Players on the Waterville girls’ tennis team hold the championship trophy after defeating Cape Elizabeth 3-2 in the Class B final Saturday at Lewiston High School. Drew Bonifant/Kennebec Journal

LEWISTON — Depth had been the primary strength all season for the Waterville girls’ tennis team. On Saturday, it lifted the Purple Panthers to the biggest win they’ve ever achieved.

Waterville won both doubles matches to go with a victory at third singles from Sarah McNeil, and the Panthers defeated Cape Elizabeth 3-2 in the Class B state final at Lewiston High School for the first state championship in program history.

“It’s the most overwhelming feeling in the world,” said Waterville junior Keira Gilman, part of the first doubles team along with Karin Zimba that won 6-2, 2-6, 6-2 to clinch the championship. “I’m filled with emotions. That was the hardest match we’ve had, ever.”

It was a similar story in the boys’ match, as Yarmouth also lost the top two singles matches but swept doubles and won third singles for a 3-2 victory over Waterville. It’s the second straight title for the Clippers (15-1).

“We had a very deep team,” Yarmouth Coach Bill Shardlow said. “Of all the teams that I’ve coached, the difference in ability between 1 and 8 is the closest on this team I’ve ever had. If you watch our No. 2 doubles players, they’re good tennis players. We knew our whole season was going to be predicated on that.”

Depth has been the backbone for the Waterville girls (16-0), who were dealt only four individual losses leading up to the state final, none of them coming from the doubles teams of Gilman and Zimba, and Hannah Hubbard and Miranda Troy. Waterville had strong players at the top two singles spots, as well, in Inga Zimba and Amna Sheikh, but with Cape Elizabeth (13-2) bringing Blair Hollyday and Caroline Gentile, respectively, the doubles matches became vital.

Waterville’s Inga Zimba hits a return during her singles match against Cape Elizabeth in the Class B final Saturday at Lewiston High School. Drew Bonifant/Kennebec Journal

“We knew coming into it that (No.) 1 singles was going to very tough to take,” Waterville Coach Devin Lachapelle said. “We knew we were going to have to take both doubles and, likely, (No.) 3 singles.”

That’s how it played out, with Gentile winning 6-2, 6-2 at second singles but McNeil winning 6-4, 6-2 at third singles to help the Panthers pull even.

“I did know going in that I needed to win my match,” McNeil said. “But I honestly didn’t think about it all that much. I didn’t feel the pressure until 4-2 at the second set.”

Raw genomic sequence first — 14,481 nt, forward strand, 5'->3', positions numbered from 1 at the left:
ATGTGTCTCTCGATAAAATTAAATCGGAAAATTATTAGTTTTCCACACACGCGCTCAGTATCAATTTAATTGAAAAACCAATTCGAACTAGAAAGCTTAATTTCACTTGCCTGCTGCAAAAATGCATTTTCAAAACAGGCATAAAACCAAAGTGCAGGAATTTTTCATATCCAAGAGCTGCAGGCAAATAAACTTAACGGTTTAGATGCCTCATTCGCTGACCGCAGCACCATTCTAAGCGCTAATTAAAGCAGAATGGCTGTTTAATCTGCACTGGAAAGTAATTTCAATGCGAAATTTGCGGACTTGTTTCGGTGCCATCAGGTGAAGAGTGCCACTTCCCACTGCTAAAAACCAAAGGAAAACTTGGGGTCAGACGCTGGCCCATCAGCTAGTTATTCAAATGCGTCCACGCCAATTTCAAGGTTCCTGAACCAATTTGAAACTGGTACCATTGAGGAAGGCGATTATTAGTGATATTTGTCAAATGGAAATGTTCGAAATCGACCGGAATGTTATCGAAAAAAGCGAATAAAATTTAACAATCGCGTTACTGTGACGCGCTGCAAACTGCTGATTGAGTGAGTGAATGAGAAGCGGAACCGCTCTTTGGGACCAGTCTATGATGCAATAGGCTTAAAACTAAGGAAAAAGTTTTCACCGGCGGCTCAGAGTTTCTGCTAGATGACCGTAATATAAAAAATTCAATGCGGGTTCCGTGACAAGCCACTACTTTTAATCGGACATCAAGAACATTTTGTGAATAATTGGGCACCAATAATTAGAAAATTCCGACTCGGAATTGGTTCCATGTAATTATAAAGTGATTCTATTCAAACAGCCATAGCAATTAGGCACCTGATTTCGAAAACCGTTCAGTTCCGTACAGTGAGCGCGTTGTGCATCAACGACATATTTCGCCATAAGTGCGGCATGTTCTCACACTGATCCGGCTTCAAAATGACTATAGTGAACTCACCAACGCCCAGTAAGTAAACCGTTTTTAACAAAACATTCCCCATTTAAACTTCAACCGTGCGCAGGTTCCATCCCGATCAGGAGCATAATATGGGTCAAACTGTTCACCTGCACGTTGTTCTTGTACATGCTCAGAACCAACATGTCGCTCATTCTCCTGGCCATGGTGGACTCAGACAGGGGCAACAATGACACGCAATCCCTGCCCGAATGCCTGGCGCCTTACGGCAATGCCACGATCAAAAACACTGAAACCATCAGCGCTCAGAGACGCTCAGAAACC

With Hollyday on her way to a 6-1, 6-1 victory at No. 1, attention shifted to the doubles courts, where both matches went three sets. The second team of Hubbard and Troy finished first, winning 6-2, 6-7 (4), 6-1. At first doubles, Gilman and Karin Zimba knew the heat was on.

“It took a lot of focus, and me and Karin are really good at balancing each other out and calming each other down when it’s a big match like that,” Gilman said. “That helped a ton.”

“There’s a lot of pressure,” Karin Zimba said. “You could feel that pressure. It can get to you if you don’t keep a clear head and focus.”

She and Gilman did, bouncing back from a second-set loss to seal the title.

“(The team) played unbelievably well,” Lachapelle said. “The fact that both doubles were able to really clamp down and take charge in that third set was obviously critical. That was great.”

In the boys’ match, Yarmouth was in control from the beginning, jumping out to big leads in third singles and both doubles. The matches ended within minutes of each other; first Andi Cobaj and Miles Hagedorn beat Cole Bazakas and Nick Poulin 6-1, 6-0 at second doubles, then Quinn Federle defeated Josiah Bloom 6-0, 6-3 at third singles, followed by Sutter Augur and Ethan Lombard winning 6-3, 6-2 at first doubles.

Owen Evans (6-1, 6-3) and Charlie Haberstock (6-3, 6-1), a quarterfinalist in the singles tournament, won at No. 2 and 1 singles, respectively, for the Panthers (15-1).

Federle, a sophomore, was particularly sharp while helping Yarmouth build the early lead.

“I played really well in the first set, let him back in it in the second,” he said. “I just came out firing at the start. I think that first set was the best I’ve played this season.”

Federle said the Clippers learned early on in the spring that they would be a tough team to bring down.

“After the first few matches, we were pretty clearly the team to beat,” he said. “I don’t think we really let it get to us, though.”

Not even after most of the 2019 core graduated last year.

“We had to rebuild a little bit this year, retool,” Shardlow said. “None of our three singles players had played singles before this year.”

With the Clippers’ depth, however, the rebuild couldn’t have gone smoother.

“We’ve been that way all year long,” Shardlow said. “We’re a deep team that just grinds it out.”

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